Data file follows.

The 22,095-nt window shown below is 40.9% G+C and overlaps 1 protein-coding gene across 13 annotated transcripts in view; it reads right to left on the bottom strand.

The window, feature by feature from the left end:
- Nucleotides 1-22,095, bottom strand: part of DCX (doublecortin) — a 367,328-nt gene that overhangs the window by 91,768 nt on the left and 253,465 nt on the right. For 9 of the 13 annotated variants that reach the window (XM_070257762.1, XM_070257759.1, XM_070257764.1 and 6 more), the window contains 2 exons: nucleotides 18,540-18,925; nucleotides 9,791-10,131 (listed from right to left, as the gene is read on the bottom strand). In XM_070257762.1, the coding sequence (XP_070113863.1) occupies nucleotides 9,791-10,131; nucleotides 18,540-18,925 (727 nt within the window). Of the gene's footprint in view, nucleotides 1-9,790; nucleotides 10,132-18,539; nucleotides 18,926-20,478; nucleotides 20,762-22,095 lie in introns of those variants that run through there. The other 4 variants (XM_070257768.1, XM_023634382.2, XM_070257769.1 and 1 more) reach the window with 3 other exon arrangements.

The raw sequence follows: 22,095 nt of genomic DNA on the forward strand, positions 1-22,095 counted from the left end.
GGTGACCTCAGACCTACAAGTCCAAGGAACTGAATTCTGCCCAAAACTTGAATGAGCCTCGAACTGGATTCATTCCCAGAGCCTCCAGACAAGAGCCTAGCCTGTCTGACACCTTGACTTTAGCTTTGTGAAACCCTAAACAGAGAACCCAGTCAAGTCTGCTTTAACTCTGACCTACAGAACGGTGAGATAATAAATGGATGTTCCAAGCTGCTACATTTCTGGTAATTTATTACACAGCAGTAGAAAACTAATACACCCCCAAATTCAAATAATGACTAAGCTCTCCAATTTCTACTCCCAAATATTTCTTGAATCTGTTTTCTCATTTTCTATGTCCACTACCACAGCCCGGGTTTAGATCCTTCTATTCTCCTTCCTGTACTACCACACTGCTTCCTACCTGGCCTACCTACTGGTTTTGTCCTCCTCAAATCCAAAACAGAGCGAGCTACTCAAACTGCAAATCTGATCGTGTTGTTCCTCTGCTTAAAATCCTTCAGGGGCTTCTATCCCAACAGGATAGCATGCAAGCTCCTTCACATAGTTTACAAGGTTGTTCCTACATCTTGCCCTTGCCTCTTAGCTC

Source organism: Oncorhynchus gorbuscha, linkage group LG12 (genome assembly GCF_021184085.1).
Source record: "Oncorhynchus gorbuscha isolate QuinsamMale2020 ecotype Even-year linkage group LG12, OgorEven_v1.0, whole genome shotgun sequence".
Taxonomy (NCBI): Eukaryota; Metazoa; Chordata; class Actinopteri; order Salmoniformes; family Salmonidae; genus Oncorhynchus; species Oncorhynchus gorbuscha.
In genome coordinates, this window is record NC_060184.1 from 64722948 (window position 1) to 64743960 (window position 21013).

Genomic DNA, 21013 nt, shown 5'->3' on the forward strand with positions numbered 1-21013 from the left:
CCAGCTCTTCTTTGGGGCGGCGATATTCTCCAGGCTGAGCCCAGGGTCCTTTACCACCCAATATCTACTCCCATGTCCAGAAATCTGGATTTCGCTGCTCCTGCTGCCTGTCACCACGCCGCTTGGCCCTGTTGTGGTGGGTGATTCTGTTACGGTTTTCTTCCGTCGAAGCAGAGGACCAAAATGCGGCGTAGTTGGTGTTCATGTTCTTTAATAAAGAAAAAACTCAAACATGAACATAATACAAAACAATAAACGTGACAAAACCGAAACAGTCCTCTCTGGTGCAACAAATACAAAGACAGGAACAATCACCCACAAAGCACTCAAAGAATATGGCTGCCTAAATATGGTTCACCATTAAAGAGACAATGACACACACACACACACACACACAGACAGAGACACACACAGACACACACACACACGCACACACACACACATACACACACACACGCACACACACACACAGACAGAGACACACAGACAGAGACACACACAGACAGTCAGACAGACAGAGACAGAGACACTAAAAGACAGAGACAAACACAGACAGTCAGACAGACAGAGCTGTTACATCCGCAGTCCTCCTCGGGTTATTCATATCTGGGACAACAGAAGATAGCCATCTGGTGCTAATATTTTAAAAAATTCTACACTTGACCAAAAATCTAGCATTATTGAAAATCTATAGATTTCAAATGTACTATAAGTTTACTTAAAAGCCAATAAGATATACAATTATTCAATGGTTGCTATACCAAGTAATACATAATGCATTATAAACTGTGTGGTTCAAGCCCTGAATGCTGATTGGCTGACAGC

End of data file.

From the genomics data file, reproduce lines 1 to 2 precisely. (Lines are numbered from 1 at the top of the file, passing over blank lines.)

The 22,095-nt window shown below is 40.9% G+C and overlaps 1 protein-coding gene across 13 annotated transcripts in view; it reads right to left on the bottom strand.

The window, feature by feature from the left end: